What a STEM Student could get from an Alumni Mentor

Posted by S Donaldson on 29 June 2015

Michael Ezra, Regional Business Manager Western Europe at Biotech Vision Care Pvt.ltd., graduated in 1989 from Queen Mary University London with a BSc in Molecular Biology.

Michael spent the next 24 years working for a variety of Pharmaceutical companies, mostly in Sales and Marketing positions before settling 2013 in Biotech, a global manufacturer and supplier of intraocular lenses (IOLs), ophthalmic solutions and equipment for the ophthalmic industry.

He is now an industry mentor for undergraduate Science and Engineering students helping them to explore the Pharmaceutical industry he works in to gain confidence in the recruitment process.

What excites you about being a mentor?

It gives me the opportunity to think in a more focused way about my own work when I am guiding others, and also I like the feeling of helping others to achieve their goals.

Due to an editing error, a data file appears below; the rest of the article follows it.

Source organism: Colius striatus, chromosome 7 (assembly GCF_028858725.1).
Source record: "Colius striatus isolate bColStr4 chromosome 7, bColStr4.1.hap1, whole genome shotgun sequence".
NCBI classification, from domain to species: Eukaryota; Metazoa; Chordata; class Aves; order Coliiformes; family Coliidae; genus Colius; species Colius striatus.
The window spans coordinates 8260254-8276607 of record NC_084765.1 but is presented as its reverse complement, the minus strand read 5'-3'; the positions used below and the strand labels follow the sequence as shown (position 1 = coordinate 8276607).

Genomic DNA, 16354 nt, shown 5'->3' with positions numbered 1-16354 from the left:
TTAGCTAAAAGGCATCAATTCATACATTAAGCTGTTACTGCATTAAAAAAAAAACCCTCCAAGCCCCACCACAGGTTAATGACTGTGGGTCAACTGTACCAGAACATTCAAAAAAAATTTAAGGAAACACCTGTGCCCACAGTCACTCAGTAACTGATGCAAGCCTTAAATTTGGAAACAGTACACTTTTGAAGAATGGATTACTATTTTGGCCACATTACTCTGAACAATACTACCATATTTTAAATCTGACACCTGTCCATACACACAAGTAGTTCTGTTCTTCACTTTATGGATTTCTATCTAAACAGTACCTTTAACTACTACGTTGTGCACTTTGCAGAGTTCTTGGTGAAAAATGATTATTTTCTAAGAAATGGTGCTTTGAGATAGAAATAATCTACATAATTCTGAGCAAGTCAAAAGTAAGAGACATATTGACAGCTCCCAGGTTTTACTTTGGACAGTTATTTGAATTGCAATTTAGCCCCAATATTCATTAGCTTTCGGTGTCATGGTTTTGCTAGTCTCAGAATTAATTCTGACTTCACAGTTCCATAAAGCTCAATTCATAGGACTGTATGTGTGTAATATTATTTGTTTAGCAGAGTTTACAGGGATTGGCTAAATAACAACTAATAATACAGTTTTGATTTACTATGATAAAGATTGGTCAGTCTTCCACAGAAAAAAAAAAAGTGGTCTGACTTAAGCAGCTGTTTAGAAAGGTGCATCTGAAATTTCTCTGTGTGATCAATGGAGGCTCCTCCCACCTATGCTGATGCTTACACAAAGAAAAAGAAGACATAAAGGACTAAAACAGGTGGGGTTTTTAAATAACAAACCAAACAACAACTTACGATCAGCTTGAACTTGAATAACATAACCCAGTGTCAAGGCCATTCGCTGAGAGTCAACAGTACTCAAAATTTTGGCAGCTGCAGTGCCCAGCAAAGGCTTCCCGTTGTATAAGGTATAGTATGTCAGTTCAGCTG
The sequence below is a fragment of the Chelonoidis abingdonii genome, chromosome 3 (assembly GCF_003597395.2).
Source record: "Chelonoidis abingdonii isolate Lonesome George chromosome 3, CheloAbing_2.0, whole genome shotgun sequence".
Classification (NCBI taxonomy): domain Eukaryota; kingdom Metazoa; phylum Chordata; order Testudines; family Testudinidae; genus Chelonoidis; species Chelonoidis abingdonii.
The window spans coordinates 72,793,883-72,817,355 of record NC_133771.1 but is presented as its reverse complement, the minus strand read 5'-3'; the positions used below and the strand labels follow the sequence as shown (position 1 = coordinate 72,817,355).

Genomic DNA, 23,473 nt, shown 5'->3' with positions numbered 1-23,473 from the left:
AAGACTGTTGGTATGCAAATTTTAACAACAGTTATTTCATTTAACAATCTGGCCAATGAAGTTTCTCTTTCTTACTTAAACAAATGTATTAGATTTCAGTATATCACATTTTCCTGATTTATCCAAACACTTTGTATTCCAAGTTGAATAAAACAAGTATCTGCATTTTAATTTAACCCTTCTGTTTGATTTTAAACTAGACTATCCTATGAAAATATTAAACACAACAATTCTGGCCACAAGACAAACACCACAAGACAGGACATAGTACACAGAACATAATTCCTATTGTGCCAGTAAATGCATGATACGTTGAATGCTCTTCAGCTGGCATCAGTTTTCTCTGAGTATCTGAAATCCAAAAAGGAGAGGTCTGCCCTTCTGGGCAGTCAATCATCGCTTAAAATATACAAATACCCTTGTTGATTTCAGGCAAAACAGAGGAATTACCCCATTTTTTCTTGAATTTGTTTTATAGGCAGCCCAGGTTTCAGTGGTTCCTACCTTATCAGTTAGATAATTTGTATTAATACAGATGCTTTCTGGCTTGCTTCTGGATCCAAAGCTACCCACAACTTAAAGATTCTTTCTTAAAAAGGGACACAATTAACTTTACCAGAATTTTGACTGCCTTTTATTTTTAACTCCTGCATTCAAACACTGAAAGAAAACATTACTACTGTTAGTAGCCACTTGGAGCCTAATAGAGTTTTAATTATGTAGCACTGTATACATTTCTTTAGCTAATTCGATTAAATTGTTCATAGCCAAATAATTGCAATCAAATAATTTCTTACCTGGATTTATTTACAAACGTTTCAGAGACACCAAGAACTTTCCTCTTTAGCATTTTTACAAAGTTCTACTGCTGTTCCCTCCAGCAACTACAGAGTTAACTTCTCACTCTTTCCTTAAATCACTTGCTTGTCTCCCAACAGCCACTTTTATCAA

How can you as a mentor help a STEM student understand their strengths?

Simply by telling them what strengths I observe during our mentoring sessions. I would be quite honest if I felt something important was lacking. As a mentor I can help a student become more confident by showing them tactics for securing a first job, with the do's and don'ts of job applications and job interviews.

How crucial do you think networking is for getting on to the career ladder?

It is much more important nowadays to get in front of employers face-to-face at every possible opportunity, because the whole blind CV application is encouraging unlimited applications globally and not restricted to the UK (nationally) because of the internet's global reach, which is not only causing UK nationals to compete with global applicants for the same job, but also it is driving the salaries down as a result of foreign workers from poorer economies willing to take the job at much lower salaries. It is becoming more common place that one job advertised gets around 500 applicants (500 CVs sent online!) and it becomes a lottery instead of the best candidate for the job.

Written by Jacqueline Steinmetz, Mentoring Coordinator, Careers & Enterprise, QMUL

Topics: networking, STEM

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